The Patent Trial and Appeal Board (PTAB) has rejected a motion to dismiss filed in several inter partes reviews (IPRs) by the Saint Regis Mohawk Tribe, declining to hold that the tribe’s sovereign immunity protects it from IPR. That February 23 ruling is just the latest setback for Allergan, the original owner of the patents challenged in those IPRs, which in September 2017 announced a controversial agreement under which it would assign the patents to the Mohawk tribe to shield the patents from PTAB challenges—only to see the same patents invalidated in district court. Meanwhile, shortly after the Board’s decision in the Allergan IPRs, Apple cited the same arguments in its opposition to a similar motion to dismiss in its IPR against MEC Resources, LLC, an entity owned by another Native American tribe seeking to leverage sovereign immunity.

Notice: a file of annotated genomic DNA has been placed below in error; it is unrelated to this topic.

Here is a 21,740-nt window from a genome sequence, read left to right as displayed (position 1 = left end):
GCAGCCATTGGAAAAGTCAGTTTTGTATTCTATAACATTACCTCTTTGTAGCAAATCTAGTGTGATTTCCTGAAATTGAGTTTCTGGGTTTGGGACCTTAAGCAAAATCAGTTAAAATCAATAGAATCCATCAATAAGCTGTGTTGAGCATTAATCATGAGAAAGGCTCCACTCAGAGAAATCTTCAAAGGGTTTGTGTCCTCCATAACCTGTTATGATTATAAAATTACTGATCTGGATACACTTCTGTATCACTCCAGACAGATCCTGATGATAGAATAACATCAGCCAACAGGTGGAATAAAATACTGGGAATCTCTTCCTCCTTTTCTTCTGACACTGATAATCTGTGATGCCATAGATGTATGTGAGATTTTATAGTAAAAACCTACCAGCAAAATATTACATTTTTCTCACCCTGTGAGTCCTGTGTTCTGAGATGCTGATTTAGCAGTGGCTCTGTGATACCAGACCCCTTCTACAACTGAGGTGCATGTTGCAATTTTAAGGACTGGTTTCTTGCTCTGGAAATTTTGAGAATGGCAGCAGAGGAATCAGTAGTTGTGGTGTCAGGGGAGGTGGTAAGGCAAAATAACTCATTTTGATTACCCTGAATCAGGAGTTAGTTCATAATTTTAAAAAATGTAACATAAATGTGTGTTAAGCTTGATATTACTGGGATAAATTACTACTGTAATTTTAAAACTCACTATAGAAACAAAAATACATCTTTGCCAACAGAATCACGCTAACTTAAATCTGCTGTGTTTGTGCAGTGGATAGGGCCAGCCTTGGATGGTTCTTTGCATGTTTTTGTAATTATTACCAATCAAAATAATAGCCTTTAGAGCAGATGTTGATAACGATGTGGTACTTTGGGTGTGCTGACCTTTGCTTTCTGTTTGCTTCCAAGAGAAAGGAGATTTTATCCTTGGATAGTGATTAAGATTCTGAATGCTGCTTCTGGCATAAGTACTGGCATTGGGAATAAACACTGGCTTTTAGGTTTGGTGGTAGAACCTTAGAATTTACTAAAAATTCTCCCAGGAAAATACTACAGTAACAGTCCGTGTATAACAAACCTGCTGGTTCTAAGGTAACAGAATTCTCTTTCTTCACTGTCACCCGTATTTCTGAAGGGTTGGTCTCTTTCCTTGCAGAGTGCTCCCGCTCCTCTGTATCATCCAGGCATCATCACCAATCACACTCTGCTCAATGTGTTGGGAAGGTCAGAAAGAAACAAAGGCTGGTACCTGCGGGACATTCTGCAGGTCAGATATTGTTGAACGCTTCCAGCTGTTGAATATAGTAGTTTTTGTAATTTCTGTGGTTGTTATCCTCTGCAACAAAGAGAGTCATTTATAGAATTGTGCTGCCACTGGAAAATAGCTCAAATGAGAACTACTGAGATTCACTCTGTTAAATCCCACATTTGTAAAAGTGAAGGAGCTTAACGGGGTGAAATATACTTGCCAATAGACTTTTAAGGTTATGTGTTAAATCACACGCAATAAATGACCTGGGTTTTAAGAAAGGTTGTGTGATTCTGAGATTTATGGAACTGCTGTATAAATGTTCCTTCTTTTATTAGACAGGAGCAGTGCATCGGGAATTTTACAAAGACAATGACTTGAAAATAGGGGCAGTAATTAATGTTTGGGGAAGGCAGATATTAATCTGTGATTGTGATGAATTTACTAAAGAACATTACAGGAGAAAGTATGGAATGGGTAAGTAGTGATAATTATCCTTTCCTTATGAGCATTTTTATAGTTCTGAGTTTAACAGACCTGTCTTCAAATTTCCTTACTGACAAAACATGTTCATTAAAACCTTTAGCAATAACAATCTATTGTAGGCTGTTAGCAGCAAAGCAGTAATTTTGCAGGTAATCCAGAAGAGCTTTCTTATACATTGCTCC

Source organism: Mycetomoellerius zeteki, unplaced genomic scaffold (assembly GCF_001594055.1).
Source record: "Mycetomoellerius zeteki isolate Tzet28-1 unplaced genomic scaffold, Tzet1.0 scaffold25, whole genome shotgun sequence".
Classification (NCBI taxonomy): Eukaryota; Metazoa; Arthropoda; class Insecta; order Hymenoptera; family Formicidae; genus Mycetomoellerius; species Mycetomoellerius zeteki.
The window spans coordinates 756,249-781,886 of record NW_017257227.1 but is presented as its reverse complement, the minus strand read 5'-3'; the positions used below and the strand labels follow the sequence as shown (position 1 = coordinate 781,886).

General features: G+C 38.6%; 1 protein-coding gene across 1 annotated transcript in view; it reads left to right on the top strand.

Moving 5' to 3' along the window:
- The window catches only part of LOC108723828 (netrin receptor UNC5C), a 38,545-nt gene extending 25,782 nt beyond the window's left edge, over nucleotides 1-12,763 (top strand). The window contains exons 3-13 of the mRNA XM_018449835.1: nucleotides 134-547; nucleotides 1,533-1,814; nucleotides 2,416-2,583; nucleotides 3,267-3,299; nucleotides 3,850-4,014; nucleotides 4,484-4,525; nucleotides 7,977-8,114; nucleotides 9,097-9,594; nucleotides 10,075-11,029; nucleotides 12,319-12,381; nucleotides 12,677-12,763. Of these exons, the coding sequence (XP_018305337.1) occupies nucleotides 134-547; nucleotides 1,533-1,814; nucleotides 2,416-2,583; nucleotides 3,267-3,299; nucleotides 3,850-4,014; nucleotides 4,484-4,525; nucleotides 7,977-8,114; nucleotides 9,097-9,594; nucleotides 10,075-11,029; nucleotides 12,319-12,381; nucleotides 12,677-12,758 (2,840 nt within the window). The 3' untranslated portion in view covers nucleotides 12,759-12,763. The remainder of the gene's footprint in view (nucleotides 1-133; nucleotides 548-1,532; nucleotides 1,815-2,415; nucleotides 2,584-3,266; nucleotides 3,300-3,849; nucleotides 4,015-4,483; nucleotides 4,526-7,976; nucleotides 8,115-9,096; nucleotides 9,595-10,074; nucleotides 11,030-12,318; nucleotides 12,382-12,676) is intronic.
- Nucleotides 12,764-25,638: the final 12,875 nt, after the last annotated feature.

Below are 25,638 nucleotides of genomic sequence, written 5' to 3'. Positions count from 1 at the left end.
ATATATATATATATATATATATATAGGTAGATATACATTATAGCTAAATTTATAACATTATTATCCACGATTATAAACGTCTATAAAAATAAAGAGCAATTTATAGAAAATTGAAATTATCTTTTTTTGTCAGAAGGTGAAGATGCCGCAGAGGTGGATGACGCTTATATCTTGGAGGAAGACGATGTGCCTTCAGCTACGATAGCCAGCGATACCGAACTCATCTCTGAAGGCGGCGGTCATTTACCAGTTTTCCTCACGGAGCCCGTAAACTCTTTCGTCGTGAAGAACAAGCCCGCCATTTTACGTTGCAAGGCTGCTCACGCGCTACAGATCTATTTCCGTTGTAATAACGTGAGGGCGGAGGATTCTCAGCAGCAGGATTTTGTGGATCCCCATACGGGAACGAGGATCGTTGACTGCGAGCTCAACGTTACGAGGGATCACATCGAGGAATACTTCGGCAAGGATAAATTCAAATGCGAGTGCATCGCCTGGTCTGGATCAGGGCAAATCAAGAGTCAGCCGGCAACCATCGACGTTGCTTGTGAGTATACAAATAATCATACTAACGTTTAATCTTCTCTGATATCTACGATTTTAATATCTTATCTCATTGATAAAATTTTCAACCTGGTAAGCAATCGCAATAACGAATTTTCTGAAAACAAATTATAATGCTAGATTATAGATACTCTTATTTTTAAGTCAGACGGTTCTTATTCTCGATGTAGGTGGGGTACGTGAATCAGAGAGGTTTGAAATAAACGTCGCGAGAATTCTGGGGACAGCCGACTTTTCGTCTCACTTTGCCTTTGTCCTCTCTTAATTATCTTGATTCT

A Delaware suit against Apple (1:17-cv-00223) has been transferred to California (3:17-cv-05457) following the substitution of a new plaintiff controlled by a Native American tribe. On August 17, original plaintiff Prowire LLC assigned the asserted inductor patent and a Taiwanese counterpart to the North Dakota-based MEC Resources, LLC, which replaced Prowire as the plaintiff later that month. District Judge Mark A. Kearney then granted Apple’s motion to transfer the case on convenience grounds on September 15. While Judge Kearney’s transfer order describes MEC Resources as a North Dakota citizen, the entity is in fact registered as a foreign LLC, as it is owned and operated by the Mandan, Hidatsa, and Arikara Nation, known officially as the Three Affiliated Tribes of the Fort Berthold Reservation, North Dakota. The assignment of Prowire’s patent to MEC Resources came shortly before the announcement of a controversial patent licensing strategy by the Saint Regis Mohawk Tribe, which has acquired patents from Allergan and SRC Labs and licensed them back to their original owners in order to shield the assets from inter partes review (IPR) through the tribe’s sovereign immunity.